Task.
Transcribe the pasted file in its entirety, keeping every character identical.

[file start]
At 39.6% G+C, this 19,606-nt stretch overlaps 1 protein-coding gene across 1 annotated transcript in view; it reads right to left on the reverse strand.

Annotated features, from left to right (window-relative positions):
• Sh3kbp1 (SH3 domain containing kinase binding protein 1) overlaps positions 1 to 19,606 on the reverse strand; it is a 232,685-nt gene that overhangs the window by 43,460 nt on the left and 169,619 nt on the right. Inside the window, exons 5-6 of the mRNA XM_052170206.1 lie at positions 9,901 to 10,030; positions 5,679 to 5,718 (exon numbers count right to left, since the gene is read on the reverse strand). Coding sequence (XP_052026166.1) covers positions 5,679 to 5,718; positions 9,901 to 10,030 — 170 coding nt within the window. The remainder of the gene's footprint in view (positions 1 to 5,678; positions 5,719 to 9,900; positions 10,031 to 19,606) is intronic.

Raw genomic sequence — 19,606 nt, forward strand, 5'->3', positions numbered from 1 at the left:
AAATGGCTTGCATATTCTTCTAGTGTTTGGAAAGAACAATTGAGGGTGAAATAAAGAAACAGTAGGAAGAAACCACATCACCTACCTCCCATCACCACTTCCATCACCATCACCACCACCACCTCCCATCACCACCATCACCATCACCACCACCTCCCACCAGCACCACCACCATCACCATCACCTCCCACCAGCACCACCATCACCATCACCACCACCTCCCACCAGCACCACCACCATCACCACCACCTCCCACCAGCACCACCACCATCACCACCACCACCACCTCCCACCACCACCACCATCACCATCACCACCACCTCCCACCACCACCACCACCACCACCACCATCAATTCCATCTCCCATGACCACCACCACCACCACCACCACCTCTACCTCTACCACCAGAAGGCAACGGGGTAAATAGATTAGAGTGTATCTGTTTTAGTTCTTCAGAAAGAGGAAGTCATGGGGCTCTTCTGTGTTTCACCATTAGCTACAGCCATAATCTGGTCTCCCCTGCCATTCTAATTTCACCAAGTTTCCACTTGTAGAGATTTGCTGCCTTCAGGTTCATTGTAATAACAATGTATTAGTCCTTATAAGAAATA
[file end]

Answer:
At 39.6% G+C, this 19,606-nt stretch overlaps 1 protein-coding gene across 1 annotated transcript in view; it reads right to left on the reverse strand.

Annotated features, from left to right (window-relative positions):
• Sh3kbp1 (SH3 domain containing kinase binding protein 1) overlaps positions 1 to 19,606 on the reverse strand; it is a 232,685-nt gene that overhangs the window by 43,460 nt on the left and 169,619 nt on the right. Inside the window, exons 5-6 of the mRNA XM_052170206.1 lie at positions 9,901 to 10,030; positions 5,679 to 5,718 (exon numbers count right to left, since the gene is read on the reverse strand). Coding sequence (XP_052026166.1) covers positions 5,679 to 5,718; positions 9,901 to 10,030 — 170 coding nt within the window. The remainder of the gene's footprint in view (positions 1 to 5,678; positions 5,719 to 9,900; positions 10,031 to 19,606) is intronic.

Raw genomic sequence — 19,606 nt, forward strand, 5'->3', positions numbered from 1 at the left:
AAATGGCTTGCATATTCTTCTAGTGTTTGGAAAGAACAATTGAGGGTGAAATAAAGAAACAGTAGGAAGAAACCACATCACCTACCTCCCATCACCACTTCCATCACCATCACCACCACCACCTCCCATCACCACCATCACCATCACCACCACCTCCCACCAGCACCACCACCATCACCATCACCTCCCACCAGCACCACCATCACCATCACCACCACCTCCCACCAGCACCACCACCATCACCACCACCTCCCACCAGCACCACCACCATCACCACCACCACCACCTCCCACCACCACCACCATCACCATCACCACCACCTCCCACCACCACCACCACCACCACCACCATCAATTCCATCTCCCATGACCACCACCACCACCACCACCACCTCTACCTCTACCACCAGAAGGCAACGGGGTAAATAGATTAGAGTGTATCTGTTTTAGTTCTTCAGAAAGAGGAAGTCATGGGGCTCTTCTGTGTTTCACCATTAGCTACAGCCATAATCTGGTCTCCCCTGCCATTCTAATTTCACCAAGTTTCCACTTGTAGAGATTTGCTGCCTTCAGGTTCATTGTAATAACAATGTATTAGTCCTTATAAGAAATA